BEAVERTON -- No game in the Metro League is easy. Tuesday night’s girls basketball clash between No. 1 Southridge and No. 5 Jesuit was always going to be a tough test for both teams as they looked to build on their early-season successes.
Coming off of three wins in their last four games, the visiting Crusaders (10-3) tried to test the Skyhawks (9-3) with their stingy defense. But in the end, it would be the third quarter that made all the difference as Southridge won 51-41 in a clash of Metro heavyweights.
“There isn’t a bigger test in our state,” Jesuit head coach Jason Lowery said. “That’s the best team in our state, so I thought we had a good first half. I thought we had a great fourth quarter, but it’s that one-third quarter that nipped us in the butt.”
The Crusaders played good defense against the Hawks, who regained the top spot in the OSAAtoday 6A coaches poll after posting victories against Archbishop Mitty in the Nike Tournament of Champions and No. 2 Benson in the Nike Interstate Shootout.
Southridge star Cameron Brink was held to under five points in a first half where the Hawks scored just 12 points in the first quarter and 21 points overall.
With the game being within a point at halftime, it caused the Skyhawks to reminisce on a 54-50 defeat to No. 4 Tigard on Dec. 7. During the intermission, Southridge coach Michael Bergmann implored his team to increase the intensity and press even harder.
The Skyhawks did just that in the third quarter, blitzing the Crusaders on a 7-0 run en route to outscoring Jesuit 16-2. The Crusaders did not score a single point until just over two minutes remained in the quarter.
When asked about the third quarter run, Bergmann admitted that the Skyhawks should have been pressuring the ball the entire game.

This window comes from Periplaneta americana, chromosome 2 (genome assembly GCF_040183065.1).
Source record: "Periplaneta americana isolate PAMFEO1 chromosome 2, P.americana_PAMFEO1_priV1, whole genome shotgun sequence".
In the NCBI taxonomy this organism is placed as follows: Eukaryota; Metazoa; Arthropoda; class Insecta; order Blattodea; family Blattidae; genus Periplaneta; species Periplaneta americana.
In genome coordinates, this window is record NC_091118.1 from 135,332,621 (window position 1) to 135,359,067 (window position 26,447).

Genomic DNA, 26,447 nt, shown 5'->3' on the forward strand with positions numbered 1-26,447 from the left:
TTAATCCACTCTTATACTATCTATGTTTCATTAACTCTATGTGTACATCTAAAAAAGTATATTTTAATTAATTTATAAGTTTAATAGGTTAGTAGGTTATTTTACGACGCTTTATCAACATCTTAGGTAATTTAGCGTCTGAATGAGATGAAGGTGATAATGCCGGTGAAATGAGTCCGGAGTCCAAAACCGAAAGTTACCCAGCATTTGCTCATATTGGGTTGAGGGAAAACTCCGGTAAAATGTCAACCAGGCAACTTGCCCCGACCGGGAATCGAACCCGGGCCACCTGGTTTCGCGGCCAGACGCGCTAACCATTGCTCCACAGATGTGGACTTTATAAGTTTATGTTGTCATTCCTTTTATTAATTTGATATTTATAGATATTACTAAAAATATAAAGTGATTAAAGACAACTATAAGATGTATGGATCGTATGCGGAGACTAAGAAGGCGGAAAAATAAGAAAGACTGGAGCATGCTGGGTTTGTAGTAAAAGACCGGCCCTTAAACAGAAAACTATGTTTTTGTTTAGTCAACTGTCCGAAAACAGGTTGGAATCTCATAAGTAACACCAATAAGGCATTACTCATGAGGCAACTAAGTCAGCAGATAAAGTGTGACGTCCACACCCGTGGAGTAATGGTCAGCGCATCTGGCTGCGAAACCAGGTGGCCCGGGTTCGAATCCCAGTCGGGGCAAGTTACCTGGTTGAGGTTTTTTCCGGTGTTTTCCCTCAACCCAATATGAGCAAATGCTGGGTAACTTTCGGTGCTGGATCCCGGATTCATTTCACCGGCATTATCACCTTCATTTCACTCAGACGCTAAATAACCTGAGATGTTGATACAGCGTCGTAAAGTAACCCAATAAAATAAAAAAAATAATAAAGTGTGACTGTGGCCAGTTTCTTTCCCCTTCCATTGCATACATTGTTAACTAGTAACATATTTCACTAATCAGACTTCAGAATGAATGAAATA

“We’re so long and we got athletic kids, and kids to help in the back, so if we don’t put forth that effort it’s like we’re wasting one of our best attributes,” he said.
Added Southridge junior Kyla Vinson: “We really just wanted to add more ball pressure because at halftime we had a serious talk. It was a one-point game and it gave us memories back to Tigard where it was really close. That made us want to come out hard.”
Whereas the Crusaders made the game interesting in the end -- using an 8-0 run to bring the game back to single-digits with over five minutes remaining -- their third-quarter hole was just too difficult to escape.
“We had a horrible third quarter,” Lowery said. “I think we scored two points, and you’re not going to beat a good team, let alone the state champs, at their place with a two-point quarter.”
Despite the loss, the Crusaders gave other Metro teams a very important lesson. In order to have a chance at beating one of the state’s powerhouse programs, they will need to play a full game and maybe hope for a little luck.
“They are well-coached, they play really hard, and they’re not going to give you what you want,” Bergmann said about the Crusaders. “They made it hard to get the ball where we wanted to get it, and they are going to give us a shot that we don’t really want. In that way, it’s a good test for us to be a team and focus.”